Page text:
Britons are more positive than most towards immigration, shows a new survey from Ipsos Mori on global attitudes towards migration, but the burden on the country’s public services remains a concern.
Intensifying debate about border controls and rising migration levels, especially in the run-up to the general election, have done little to dampen public opinion about immigration.
Three in 10 feel that migrants benefit the UK, a figure that’s risen by nine percentage points since 2011, and is above the global average of 21 per cent.
Britons are more likely than others to believe that immigration ”benefits the economy” and “makes the country a more interesting place to live”, with two in five agreeing with these statements.
Bobby Duffy, managing director of Ipsos Mori, commented:
These international studies are useful in reminding us that Britain is far from alone in having concerns about immigration. In fact, many other countries in Europe and around the world are more worried than us about immigration and its impact, with Turkey, Italy and France often among the most negative.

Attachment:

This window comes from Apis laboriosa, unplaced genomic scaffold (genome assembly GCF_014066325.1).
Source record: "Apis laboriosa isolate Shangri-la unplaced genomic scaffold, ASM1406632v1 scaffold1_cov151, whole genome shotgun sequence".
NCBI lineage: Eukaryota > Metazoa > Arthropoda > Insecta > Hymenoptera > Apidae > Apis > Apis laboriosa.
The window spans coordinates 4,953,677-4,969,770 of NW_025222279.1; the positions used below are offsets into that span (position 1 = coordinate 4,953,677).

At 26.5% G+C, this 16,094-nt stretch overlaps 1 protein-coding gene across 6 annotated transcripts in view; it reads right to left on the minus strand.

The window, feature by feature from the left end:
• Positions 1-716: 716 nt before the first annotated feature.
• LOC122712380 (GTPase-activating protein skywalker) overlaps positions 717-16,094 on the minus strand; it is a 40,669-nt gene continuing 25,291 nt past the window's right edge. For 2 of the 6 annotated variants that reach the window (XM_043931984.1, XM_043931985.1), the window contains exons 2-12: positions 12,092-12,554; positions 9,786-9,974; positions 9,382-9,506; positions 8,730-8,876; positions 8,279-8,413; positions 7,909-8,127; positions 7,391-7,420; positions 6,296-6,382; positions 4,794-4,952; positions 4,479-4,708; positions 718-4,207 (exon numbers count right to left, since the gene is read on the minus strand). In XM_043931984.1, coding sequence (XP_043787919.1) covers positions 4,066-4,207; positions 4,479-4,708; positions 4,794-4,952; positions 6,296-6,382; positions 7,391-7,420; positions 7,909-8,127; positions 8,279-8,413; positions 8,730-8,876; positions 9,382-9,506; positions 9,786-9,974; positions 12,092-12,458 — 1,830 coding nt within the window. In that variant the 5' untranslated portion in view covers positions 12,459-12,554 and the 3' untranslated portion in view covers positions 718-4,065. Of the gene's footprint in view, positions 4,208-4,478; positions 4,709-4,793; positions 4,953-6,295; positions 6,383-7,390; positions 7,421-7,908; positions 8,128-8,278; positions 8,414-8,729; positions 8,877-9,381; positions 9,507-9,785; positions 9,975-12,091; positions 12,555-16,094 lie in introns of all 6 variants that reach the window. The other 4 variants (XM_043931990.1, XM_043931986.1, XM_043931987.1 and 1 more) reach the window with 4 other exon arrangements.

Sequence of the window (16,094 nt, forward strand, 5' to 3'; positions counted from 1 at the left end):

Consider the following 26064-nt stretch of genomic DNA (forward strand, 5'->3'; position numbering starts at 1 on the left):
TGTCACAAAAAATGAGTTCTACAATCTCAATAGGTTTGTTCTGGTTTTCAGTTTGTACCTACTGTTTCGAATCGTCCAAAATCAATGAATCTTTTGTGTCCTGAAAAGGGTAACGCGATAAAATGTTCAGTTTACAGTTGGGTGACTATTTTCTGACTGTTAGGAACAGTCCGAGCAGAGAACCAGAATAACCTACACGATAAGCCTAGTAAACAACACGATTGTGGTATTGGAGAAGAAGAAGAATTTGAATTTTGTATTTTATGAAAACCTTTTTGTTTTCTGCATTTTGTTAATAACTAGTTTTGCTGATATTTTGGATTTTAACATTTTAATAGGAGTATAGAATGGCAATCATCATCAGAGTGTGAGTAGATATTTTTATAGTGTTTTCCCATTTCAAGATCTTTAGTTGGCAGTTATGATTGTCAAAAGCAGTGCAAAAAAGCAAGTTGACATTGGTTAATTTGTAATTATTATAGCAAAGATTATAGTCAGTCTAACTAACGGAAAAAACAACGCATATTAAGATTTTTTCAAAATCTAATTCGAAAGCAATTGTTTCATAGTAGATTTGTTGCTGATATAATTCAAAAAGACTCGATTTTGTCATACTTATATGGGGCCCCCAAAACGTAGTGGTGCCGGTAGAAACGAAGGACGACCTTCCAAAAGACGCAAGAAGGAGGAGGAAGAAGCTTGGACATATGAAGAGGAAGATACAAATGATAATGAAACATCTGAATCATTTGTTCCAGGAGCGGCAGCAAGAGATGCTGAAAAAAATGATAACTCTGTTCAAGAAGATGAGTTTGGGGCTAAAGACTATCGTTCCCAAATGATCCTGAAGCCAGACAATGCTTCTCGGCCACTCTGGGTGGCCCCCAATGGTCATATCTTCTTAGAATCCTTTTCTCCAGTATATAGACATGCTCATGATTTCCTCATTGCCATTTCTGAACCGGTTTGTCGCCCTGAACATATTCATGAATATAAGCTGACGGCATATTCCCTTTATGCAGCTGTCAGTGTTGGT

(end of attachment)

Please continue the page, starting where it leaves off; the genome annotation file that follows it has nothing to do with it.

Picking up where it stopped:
Still, even Britons are not without concerns. The majority still feel negative toward migration, and UK respondents were particularly concerned with the burden immigration places on public services. 68 per cent worried about this, which Ipsos Mori suggests is a reflection of the focus of discussions in the media and politics:
We’re second only to Turkey in our concern that immigrants put too much pressure on services. This is a much greater concern here than other impacts, such as on the ability of Britons to get jobs.